I’m of the opinion that we all come to decide on the best dog food for us (and our dog) in our own way… over time.
There is no ONE single best way, just like there is no ONE single best dog food brand.
The point: we are all at different places in our search to find the best dog food brand for our beloved pets.
Wherever you are in your journey, I hope that the following information will be helpful. Because even well-respected veterinarians change their minds over time, as they experiment and learn new information.
For the record, I don’t believe that there is only one best dog food brand that you should be feeding your dog.
That said – to each his own. If you happen to believe that strongly about one particular brand or type of dog food, then I applaud you for being at peace with something that works… for you. Whatever you choose to do — as long as it’s not harmful to your dog and you’re not belittling to those who don’t do what you do — then more power to you!
However, if you are at that point in the journey where you are still searching for the right dog food… just keep in mind that much of what you read online contains a multitude of opinions — and even rants — from dog owners who feel very passionately about their dog food choices.
What it really comes down to is the list of ingredients in the dog food and the order of those ingredients on the dog food label.
Good to know: Any ingredient that appears after Salt on the label is only included in a minuscule amount. So keep that in mind!
I strongly encourage you to do a little research yourself and become familiar with the dog food ingredients list on your favorite brands of dog food. Then, make an informed decision that you feel comfortable with, based on what you believe is the best dog food brand for your dog.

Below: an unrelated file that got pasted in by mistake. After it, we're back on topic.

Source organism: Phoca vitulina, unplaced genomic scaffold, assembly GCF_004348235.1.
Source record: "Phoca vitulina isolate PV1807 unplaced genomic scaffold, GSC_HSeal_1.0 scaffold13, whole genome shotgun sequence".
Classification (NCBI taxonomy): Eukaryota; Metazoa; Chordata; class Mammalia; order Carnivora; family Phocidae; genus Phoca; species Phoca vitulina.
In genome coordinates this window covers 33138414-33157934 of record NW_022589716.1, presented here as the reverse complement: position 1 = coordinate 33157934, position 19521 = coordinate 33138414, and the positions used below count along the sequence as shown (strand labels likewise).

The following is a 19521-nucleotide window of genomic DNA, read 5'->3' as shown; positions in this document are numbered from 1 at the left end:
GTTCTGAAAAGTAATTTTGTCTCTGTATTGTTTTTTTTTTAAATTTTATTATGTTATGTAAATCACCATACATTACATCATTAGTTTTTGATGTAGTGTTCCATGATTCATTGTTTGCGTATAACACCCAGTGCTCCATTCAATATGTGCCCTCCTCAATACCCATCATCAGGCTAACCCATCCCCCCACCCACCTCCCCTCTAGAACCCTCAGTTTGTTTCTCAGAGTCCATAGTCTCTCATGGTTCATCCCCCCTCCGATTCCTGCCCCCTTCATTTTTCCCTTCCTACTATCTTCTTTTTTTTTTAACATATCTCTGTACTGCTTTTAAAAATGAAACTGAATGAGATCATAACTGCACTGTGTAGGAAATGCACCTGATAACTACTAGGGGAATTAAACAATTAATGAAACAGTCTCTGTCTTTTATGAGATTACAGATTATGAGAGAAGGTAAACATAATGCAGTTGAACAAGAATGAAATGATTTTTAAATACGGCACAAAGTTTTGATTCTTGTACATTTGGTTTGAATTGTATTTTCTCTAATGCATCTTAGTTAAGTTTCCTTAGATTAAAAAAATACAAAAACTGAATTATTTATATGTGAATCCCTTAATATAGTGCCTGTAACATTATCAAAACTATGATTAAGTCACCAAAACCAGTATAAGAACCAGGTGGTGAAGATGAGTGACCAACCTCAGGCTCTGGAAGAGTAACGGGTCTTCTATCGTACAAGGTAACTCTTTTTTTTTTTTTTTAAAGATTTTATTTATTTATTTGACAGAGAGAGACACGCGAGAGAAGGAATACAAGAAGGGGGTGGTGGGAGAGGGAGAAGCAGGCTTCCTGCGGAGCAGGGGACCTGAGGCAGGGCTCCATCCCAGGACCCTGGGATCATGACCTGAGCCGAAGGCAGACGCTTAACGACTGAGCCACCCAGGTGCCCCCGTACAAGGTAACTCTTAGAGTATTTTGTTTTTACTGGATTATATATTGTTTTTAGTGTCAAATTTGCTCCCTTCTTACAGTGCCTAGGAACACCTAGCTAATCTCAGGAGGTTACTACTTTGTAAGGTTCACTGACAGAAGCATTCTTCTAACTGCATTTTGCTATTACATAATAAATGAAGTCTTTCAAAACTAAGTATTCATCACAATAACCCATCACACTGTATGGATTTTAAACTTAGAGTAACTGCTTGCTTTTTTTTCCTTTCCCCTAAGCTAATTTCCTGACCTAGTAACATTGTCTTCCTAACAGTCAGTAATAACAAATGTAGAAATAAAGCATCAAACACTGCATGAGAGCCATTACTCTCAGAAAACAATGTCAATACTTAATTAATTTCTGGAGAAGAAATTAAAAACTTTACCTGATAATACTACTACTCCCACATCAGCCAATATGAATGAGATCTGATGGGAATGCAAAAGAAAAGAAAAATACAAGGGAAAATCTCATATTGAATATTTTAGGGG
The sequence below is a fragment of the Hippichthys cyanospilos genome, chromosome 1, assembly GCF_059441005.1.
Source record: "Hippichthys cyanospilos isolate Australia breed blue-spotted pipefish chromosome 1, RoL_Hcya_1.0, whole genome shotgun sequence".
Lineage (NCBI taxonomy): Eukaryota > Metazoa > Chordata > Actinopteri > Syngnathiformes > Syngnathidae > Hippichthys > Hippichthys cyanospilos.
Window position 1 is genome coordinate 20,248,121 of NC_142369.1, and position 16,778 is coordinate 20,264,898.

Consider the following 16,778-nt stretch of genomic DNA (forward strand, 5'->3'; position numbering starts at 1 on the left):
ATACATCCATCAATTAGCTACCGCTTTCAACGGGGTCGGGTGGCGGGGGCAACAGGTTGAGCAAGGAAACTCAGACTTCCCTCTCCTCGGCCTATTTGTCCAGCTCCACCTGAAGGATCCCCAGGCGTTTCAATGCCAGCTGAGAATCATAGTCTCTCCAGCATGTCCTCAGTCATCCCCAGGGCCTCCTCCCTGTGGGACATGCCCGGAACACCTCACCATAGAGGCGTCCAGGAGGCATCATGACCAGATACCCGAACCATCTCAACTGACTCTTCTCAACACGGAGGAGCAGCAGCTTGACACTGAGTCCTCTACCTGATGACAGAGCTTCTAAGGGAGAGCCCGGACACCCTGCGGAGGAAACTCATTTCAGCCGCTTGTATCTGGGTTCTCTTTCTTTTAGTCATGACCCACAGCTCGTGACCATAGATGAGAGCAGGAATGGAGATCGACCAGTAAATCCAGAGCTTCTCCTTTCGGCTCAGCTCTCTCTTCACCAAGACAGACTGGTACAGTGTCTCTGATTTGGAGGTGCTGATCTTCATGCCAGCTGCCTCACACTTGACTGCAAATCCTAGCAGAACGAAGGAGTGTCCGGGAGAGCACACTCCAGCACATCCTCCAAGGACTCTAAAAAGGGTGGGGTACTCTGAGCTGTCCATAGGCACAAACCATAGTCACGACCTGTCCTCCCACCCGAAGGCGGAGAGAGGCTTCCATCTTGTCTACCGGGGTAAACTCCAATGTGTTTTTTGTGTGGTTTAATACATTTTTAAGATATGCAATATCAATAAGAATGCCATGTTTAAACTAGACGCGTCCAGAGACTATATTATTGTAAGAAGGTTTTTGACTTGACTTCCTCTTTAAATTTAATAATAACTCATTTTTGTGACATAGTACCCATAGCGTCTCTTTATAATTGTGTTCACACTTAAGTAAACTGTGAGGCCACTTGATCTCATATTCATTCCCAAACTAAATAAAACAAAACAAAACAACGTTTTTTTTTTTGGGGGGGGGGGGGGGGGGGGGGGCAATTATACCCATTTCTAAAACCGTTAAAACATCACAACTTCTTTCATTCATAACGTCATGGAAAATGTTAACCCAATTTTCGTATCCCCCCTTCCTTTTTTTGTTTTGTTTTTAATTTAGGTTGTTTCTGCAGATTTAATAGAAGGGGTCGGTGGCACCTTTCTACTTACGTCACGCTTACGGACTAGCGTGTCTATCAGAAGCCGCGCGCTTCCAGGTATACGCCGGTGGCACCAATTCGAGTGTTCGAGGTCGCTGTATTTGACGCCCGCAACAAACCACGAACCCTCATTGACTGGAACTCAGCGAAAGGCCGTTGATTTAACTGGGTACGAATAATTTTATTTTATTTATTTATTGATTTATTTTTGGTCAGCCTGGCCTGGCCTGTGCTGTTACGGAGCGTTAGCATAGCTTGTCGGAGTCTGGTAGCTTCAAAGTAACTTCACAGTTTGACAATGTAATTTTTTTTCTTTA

Hopefully, these resources will assist you…
First, some things you should be aware of with regard to pet food labeling:
Vet Tip of the Day: Spend oodles on “human grade” food for your pets? Know that it only means human-style sanitary, not human-style healthy.
—Patty Khuly, Veterinarian
Here’s what you need to know about ingredients in dog foods:
Imagine that a German Shepherd puppy begins eating a wheat, barley, corn, or soy-based diet from the moment it is weaned. If inadequate levels of calcium and vitamin C are absorbed, what are the chances that its hips, elbows, spine, and other cartilaginous structures are going to form properly? I would say “Not good”. Most people familiar with dogs know that this breed has a reputation for horrible hip dysplasia. But, they also have serious allergies and other immune-related disorders. This, of course, is no coincidence. Once it is understood that the allergies form in the area of the gut that is being damaged or coated by the ‘glue’, it is easy to see why the trouble breeds like the German Shepherd, Cocker Spaniel, Shih Tzu, and others have their ‘genetic’ tendencies such as allergic skin and ear problems, orthopedic abnormalities, intervertebral disc ruptures, and cancers.
—John B. Symes, Veterinarian
Here are some helpful dog food comparison charts and reviews:
When shopping for dog treats, look for a short list of ingredients. Also, stay away from corn, wheat, and soy – potential dog allergens.
—Patty Khuly, Veterinarian
Finally, here are some great tips for choosing the best dog food brand that you can afford.
Here’s what I suggest to my clients: Look at the dog food labels. In the GUARANTEED ANALYSIS look for the Protein content to be at least 30%, the Fat to be at least 18%, preservatives to be via Vitamin E and/or C, and look for Omega Fatty Acid to be present.
—TJ Dunn Jr, Veterinarian
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